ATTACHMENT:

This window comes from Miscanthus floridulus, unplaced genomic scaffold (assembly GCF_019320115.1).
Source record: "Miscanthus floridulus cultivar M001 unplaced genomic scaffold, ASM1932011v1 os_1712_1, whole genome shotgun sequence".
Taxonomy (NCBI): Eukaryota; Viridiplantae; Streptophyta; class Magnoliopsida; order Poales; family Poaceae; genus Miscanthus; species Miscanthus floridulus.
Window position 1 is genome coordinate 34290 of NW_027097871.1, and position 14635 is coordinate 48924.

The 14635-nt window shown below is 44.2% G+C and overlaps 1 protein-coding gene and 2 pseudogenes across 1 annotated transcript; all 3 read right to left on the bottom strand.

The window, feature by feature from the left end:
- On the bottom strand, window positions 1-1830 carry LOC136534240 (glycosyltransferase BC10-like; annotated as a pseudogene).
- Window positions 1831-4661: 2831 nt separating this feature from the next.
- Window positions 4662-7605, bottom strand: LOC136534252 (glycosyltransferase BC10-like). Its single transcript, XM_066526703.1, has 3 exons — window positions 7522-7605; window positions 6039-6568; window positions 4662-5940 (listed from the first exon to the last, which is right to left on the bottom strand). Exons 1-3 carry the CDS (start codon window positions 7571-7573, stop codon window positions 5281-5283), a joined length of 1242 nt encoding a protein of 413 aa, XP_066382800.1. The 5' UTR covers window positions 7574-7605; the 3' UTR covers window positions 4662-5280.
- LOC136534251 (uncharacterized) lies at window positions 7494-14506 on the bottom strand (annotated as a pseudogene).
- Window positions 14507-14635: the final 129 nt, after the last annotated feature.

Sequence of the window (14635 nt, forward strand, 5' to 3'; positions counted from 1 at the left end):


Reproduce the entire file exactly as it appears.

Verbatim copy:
This window comes from Miscanthus floridulus, unplaced genomic scaffold (assembly GCF_019320115.1).
Source record: "Miscanthus floridulus cultivar M001 unplaced genomic scaffold, ASM1932011v1 os_1712_1, whole genome shotgun sequence".
Taxonomy (NCBI): Eukaryota; Viridiplantae; Streptophyta; class Magnoliopsida; order Poales; family Poaceae; genus Miscanthus; species Miscanthus floridulus.
Window position 1 is genome coordinate 34290 of NW_027097871.1, and position 14635 is coordinate 48924.

The 14635-nt window shown below is 44.2% G+C and overlaps 1 protein-coding gene and 2 pseudogenes across 1 annotated transcript; all 3 read right to left on the bottom strand.

The window, feature by feature from the left end:
- On the bottom strand, window positions 1-1830 carry LOC136534240 (glycosyltransferase BC10-like; annotated as a pseudogene).
- Window positions 1831-4661: 2831 nt separating this feature from the next.
- Window positions 4662-7605, bottom strand: LOC136534252 (glycosyltransferase BC10-like). Its single transcript, XM_066526703.1, has 3 exons — window positions 7522-7605; window positions 6039-6568; window positions 4662-5940 (listed from the first exon to the last, which is right to left on the bottom strand). Exons 1-3 carry the CDS (start codon window positions 7571-7573, stop codon window positions 5281-5283), a joined length of 1242 nt encoding a protein of 413 aa, XP_066382800.1. The 5' UTR covers window positions 7574-7605; the 3' UTR covers window positions 4662-5280.
- LOC136534251 (uncharacterized) lies at window positions 7494-14506 on the bottom strand (annotated as a pseudogene).
- Window positions 14507-14635: the final 129 nt, after the last annotated feature.

Sequence of the window (14635 nt, forward strand, 5' to 3'; positions counted from 1 at the left end):